Marie-Thérèse (Marithé) Bachellerie and François Girbaud are the reason you have at least one pair of jeans in your wardrobe – that is if they aren’t on your legs at this very moment. Pioneers of denim – ‘orijeanators’ if you will – Marithé and François Girbaud set about as early as 1968 to create jeans ‘not like the Americans’. And now, four decades later, the Musée d’Art et d’Industrie in St Étienne, France, has detailed their impressive career to date in ‘L’Autre Jean’ (The Other Jean) which coincides with book ‘Marithé+François Girbaud: From Stone to Light’ (Editions de la Martinière) and an exhibit at the Biennale Internationale Design 2013.
Meeting in 1967, the fashion world is fortunate this pair delved into it at all, Marithé with high hopes of Hollywood, while François had the boyish dream of becoming a rockstar and indeed a cowboy – which incidentally brought about his lust for denim. Back then, the only jeans available were from the big American names, and had specific reasons for wear – Levi’s for miners, Wrangler for rodeos and Lee for cotton-pickers. But Marithé and François had strong ideas of what jeans could become, introducing the ‘pre-worn’ effect through multiple trips to the laundrette, and innovating stonewashed denim by the mid Seventies.
In challenging the typical vision of denim, Marithé+François Girbaud have accomplished many ‘firsts’ – creating baggy jeans (in turn earning them kudos with the US hip-hop scene), introducing images to catwalk shows and producing short films to illustrate their collections, to name but a few.
As such a forward-thinking brand, you may be a little puzzled as to why a retrospective – which François blames on Communication Manager Muriel de Lamarzelle, but that is not to say he is not pleased about the situation. “To be in the capital of French industry, in St Étienne, in that museum [Musée d’Art et d’Industrie] I am very, very proud.”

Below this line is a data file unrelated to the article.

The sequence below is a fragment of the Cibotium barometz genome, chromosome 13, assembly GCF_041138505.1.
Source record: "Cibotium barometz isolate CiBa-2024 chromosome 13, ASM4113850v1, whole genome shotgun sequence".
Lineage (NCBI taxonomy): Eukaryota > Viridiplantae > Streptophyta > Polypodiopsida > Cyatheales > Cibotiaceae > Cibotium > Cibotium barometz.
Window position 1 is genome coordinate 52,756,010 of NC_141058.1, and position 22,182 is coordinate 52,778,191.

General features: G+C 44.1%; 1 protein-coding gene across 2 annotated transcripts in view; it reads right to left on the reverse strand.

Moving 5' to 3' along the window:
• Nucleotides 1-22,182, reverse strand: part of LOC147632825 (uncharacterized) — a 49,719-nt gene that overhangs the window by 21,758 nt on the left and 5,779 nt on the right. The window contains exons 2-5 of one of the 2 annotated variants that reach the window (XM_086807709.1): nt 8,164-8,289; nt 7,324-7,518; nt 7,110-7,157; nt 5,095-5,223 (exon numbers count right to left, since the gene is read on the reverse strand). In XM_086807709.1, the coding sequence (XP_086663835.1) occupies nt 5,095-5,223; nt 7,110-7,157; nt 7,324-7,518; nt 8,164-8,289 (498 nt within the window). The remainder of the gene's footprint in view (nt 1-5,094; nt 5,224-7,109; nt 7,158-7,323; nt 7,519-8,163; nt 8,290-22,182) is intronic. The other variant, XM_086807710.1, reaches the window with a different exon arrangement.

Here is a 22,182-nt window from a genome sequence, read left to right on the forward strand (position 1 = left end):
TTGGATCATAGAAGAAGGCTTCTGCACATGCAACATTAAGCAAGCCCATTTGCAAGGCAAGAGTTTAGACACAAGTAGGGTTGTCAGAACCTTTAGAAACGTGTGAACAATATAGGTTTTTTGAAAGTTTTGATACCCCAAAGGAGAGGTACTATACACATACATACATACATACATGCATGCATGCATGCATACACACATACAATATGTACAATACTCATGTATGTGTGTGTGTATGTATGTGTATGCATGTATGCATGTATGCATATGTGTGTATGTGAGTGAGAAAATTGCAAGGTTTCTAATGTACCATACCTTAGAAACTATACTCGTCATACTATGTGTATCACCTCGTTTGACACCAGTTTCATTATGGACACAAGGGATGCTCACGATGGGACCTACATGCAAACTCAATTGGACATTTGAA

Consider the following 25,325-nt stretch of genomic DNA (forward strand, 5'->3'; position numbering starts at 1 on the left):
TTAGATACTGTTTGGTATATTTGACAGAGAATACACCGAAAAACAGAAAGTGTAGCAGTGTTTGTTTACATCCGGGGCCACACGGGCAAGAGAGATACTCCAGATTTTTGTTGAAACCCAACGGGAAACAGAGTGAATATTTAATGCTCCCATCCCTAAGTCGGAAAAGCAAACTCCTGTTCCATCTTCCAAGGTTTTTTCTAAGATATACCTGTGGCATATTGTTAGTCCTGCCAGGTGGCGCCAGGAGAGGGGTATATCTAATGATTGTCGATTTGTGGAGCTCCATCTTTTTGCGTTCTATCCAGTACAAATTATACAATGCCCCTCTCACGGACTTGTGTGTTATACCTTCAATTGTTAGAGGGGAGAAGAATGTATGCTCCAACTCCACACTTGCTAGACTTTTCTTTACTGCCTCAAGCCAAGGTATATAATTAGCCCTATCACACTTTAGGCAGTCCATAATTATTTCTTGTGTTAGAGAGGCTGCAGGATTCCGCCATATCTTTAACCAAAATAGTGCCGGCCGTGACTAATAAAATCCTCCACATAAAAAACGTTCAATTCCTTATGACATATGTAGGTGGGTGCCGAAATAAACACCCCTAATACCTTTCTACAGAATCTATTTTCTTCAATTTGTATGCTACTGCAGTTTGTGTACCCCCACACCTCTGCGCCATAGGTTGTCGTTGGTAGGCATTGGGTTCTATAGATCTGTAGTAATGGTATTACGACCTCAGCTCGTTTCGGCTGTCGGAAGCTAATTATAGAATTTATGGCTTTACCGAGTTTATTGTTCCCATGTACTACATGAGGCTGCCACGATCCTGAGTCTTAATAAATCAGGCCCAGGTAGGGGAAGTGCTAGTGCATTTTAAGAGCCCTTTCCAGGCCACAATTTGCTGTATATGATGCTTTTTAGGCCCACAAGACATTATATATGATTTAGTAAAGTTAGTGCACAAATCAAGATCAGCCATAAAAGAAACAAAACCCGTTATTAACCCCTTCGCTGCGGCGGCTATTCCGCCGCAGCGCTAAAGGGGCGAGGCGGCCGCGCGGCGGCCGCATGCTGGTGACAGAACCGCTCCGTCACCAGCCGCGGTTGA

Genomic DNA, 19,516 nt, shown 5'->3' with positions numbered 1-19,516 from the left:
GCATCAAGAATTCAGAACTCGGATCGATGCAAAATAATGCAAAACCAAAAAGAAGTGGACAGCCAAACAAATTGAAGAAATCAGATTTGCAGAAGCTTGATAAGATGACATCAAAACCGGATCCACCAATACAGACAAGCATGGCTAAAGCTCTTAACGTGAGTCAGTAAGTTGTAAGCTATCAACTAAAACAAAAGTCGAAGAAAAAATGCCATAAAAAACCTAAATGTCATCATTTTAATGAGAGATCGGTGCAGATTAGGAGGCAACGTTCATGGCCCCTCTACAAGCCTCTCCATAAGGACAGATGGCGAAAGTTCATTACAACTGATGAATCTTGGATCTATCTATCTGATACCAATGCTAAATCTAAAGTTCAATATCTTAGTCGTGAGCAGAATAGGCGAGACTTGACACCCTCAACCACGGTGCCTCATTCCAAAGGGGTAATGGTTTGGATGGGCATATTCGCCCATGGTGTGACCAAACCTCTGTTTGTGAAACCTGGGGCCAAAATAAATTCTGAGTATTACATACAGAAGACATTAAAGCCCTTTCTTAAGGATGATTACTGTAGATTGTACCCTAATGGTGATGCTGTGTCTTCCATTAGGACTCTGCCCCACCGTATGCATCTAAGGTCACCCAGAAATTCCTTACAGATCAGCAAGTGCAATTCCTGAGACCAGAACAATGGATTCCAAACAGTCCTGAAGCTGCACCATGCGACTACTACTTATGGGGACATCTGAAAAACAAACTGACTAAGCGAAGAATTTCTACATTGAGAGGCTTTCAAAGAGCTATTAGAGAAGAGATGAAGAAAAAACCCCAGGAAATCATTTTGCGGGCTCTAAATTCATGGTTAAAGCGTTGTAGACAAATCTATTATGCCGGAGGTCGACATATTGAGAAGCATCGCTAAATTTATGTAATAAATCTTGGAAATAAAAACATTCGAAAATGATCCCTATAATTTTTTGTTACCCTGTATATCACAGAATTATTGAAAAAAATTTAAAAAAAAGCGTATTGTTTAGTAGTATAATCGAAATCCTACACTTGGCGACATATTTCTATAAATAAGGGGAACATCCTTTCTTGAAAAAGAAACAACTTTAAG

The Eighties and Nineties are hailed as the ‘height’ of Marithé+François Girbaud’s career – no doubt due to their huge African-American following courtesy of brand spokesperson Jessica Beals of ‘Flashdance’ fame, and their now infamous ‘X-Pocket’ and ‘African Cut’ jeans. During this time they further collaborated with New Wave film director Jean-Luc Godard, to produce their only television advertising; trialled techno-fusion, laser-blading and ultrasound, and developed ‘B.E. Blue Eternal’ – the indigo denim that does not fade.
That said, the ecologically sound work which Marithé+François Girbaud began in the late Eighties is reaching all-new heights within the industrial denim world today. Content in their avant-garde, but superficial explorations with jeans, the couple now work beneath the surface of this iconic indigo fabric.
Many processes involved in distressing denim (some of which Marithé and François pioneered) are terribly damaging to the environment, not least for the huge wastage of water (‘blue gold’) incurred by each action. “It took a long time to be conscious, but now we know” explains François, and have subsequently sought to right this wrong through their revolutionary use of air and light.
“I realised chemical reactions are not something bad, if you control them,” says François. Minimising water usage by 70%, their atmospheric treatment which combines oxygen and ozone sees denim soften and develop a patina congruent to a well-worn pair of jeans.
But this isn’t where these sartorial scientists call off their endeavours, after much experimentation with the use of lasers, Marithé and François discovered light could be used not only to cut fabrics, but to ‘engrave’ them too. “We started to imagine the possibility with the evolution of software that you can pick at the fabric to customise your jean, but it was a dream at the time.” Roll forward to 2009 and Marithé+François Girbaud introduce their WattWashTM technology – a machine which uses lasers to engrave patterns into denim. Its name deriving from the measurement of light, WattWashTM uses only 5 litres of water, 97.5% less than the shocking 120 litres required to treat a single pair of jeans. Not only does this method leave consciences clear, but opens the doors to denim design, its use of computerised software leaving pattern possibilities infinite.
Preaching the word of guilt-free denim, Marithé and François Girbaud attend trade shows and symposiums to promote their ‘clean’ methods in jean manufacture. Currently residing at the Biennale Internationale Design 2013 in St Étienne, one of their WattWashTM machines allows visitors to laser-etch their very own jeans with one of three designs from students at Ecole Supérieure d’Art et Design de Saint-Étienne.